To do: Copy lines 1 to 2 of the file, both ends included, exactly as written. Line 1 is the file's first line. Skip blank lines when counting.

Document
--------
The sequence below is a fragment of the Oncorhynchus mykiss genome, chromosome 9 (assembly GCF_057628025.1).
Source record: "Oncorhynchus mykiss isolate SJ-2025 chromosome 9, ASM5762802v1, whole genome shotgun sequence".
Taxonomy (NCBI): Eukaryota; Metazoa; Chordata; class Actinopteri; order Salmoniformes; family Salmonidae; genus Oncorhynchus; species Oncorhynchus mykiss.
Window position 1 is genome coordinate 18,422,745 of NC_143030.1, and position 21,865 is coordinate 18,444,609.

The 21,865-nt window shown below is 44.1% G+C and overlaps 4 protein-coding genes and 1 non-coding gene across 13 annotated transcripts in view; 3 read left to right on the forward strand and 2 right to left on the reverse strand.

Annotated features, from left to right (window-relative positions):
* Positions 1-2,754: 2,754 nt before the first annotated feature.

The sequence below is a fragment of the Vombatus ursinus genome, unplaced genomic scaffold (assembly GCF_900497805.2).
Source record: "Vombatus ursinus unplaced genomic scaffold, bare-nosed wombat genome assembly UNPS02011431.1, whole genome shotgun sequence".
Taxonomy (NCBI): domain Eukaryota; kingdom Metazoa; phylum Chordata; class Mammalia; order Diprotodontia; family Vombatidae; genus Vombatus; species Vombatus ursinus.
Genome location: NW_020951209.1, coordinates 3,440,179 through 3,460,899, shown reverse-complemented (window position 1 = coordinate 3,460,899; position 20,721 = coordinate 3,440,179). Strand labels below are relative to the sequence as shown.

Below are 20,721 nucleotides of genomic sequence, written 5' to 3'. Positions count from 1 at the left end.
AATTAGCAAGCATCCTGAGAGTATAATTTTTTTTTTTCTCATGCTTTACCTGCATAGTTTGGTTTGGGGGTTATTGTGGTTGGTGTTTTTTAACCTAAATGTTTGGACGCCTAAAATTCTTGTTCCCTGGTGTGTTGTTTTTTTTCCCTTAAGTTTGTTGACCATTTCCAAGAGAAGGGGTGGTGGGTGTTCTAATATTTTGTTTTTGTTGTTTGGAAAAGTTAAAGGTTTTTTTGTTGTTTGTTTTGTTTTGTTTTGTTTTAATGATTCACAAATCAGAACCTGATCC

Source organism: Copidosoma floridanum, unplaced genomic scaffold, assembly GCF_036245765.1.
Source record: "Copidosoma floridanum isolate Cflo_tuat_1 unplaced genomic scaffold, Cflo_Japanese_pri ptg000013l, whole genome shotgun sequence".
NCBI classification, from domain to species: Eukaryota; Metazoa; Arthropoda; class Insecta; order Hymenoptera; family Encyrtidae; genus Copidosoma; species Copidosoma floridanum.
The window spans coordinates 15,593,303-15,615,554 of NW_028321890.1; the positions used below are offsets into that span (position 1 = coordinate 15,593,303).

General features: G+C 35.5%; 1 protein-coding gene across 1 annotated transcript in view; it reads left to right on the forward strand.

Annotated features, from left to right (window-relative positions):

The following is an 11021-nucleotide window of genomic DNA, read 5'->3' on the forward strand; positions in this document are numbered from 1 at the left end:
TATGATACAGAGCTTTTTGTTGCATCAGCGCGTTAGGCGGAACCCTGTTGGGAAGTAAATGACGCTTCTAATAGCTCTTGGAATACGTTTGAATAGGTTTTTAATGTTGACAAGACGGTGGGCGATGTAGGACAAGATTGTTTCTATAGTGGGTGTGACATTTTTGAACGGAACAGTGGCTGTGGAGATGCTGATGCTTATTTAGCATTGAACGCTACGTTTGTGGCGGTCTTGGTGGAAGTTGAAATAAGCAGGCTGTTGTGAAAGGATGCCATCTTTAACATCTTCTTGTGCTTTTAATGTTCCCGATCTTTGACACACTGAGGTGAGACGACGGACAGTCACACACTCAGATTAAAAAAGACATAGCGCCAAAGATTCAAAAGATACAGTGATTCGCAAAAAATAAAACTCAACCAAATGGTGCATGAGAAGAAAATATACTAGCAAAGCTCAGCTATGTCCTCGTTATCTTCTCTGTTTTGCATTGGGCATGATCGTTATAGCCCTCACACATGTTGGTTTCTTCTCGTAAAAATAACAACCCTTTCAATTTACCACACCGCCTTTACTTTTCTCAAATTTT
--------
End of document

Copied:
The sequence below is a fragment of the Oncorhynchus mykiss genome, chromosome 9 (assembly GCF_057628025.1).
Source record: "Oncorhynchus mykiss isolate SJ-2025 chromosome 9, ASM5762802v1, whole genome shotgun sequence".